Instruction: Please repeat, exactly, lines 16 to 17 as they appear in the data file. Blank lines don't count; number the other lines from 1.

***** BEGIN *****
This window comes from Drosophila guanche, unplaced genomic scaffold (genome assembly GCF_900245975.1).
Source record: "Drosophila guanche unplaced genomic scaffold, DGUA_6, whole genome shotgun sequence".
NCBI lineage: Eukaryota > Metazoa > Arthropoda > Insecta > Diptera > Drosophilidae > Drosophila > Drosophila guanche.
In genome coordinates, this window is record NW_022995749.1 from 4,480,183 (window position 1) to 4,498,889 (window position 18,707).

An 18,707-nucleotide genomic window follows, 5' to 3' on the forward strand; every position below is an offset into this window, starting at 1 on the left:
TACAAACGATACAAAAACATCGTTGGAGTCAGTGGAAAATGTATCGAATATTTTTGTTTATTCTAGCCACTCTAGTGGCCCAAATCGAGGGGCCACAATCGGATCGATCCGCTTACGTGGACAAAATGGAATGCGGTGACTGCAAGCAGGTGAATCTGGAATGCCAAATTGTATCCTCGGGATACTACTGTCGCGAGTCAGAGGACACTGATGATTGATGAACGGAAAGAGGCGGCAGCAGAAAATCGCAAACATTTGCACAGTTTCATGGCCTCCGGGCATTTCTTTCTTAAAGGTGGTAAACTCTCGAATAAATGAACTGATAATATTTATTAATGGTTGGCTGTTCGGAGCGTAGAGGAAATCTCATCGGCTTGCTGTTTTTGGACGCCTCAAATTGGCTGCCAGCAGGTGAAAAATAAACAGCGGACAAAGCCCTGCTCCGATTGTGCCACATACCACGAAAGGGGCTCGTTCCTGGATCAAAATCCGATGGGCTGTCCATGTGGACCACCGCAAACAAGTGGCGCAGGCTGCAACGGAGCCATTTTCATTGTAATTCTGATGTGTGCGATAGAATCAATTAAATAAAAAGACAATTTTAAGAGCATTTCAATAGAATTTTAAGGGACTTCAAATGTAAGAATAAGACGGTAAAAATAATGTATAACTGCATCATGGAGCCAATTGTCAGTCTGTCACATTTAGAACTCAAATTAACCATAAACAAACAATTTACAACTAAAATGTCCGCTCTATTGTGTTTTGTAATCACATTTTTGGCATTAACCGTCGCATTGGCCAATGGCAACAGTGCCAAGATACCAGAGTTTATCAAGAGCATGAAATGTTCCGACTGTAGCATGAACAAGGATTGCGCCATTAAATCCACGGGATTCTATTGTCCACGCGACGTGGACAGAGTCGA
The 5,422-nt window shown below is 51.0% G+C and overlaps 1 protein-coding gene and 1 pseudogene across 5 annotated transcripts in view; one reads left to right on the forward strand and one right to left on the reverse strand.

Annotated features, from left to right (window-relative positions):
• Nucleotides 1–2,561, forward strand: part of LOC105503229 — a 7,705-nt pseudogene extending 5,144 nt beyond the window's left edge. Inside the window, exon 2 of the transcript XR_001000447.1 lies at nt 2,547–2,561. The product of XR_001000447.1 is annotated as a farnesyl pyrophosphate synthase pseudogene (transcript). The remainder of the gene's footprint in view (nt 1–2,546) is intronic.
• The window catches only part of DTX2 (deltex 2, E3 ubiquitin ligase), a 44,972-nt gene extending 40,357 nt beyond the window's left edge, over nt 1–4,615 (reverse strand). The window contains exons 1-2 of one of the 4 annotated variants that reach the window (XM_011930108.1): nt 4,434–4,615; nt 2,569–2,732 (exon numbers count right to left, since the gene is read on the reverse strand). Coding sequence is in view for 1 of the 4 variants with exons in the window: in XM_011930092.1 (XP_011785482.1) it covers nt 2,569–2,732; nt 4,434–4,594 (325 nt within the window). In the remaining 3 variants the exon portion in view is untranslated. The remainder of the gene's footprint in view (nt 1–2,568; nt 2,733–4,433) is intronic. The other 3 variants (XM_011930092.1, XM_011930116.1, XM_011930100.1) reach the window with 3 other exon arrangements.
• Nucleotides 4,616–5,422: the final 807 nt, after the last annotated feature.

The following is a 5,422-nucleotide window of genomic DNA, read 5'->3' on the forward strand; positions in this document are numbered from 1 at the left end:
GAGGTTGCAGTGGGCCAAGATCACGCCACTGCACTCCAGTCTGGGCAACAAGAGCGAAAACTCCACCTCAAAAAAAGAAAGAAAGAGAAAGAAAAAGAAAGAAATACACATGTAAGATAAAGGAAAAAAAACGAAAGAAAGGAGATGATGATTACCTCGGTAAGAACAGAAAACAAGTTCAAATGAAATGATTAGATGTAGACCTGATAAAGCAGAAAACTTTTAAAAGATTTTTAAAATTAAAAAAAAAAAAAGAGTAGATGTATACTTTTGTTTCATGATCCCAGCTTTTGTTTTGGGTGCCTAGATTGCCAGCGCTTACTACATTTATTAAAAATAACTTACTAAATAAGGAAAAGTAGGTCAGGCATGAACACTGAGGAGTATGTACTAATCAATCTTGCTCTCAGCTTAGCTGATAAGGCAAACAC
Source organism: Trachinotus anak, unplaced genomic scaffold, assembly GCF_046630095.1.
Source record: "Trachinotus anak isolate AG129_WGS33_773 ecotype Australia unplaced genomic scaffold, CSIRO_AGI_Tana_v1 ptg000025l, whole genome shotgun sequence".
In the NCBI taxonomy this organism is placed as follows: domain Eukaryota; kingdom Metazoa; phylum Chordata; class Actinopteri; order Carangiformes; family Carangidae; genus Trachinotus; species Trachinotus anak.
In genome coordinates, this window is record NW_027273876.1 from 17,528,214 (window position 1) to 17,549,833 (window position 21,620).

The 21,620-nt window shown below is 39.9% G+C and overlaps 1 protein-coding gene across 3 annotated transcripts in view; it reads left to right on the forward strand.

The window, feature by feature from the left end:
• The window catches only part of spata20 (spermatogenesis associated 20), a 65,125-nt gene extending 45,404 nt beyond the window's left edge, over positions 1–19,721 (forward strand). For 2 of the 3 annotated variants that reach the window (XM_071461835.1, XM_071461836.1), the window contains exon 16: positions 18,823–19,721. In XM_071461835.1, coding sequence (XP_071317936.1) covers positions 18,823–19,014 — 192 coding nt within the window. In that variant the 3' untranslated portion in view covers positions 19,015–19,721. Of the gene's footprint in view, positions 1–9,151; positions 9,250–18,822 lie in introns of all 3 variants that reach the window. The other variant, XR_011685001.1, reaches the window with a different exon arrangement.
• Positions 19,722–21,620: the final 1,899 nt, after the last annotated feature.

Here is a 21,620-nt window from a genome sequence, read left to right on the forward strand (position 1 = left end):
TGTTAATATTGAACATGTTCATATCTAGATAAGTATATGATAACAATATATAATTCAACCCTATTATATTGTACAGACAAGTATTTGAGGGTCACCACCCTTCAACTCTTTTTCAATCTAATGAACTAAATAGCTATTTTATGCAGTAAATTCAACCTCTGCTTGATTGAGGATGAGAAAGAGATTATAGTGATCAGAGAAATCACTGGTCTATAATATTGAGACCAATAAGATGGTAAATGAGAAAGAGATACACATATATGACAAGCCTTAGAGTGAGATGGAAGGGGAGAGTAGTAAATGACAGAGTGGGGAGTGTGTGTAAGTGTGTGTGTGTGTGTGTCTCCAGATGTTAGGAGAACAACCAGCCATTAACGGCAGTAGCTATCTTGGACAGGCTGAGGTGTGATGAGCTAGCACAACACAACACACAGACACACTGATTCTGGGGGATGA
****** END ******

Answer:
In the NCBI taxonomy this organism is placed as follows: domain Eukaryota; kingdom Metazoa; phylum Chordata; class Actinopteri; order Carangiformes; family Carangidae; genus Trachinotus; species Trachinotus anak.
In genome coordinates, this window is record NW_027273876.1 from 17,528,214 (window position 1) to 17,549,833 (window position 21,620).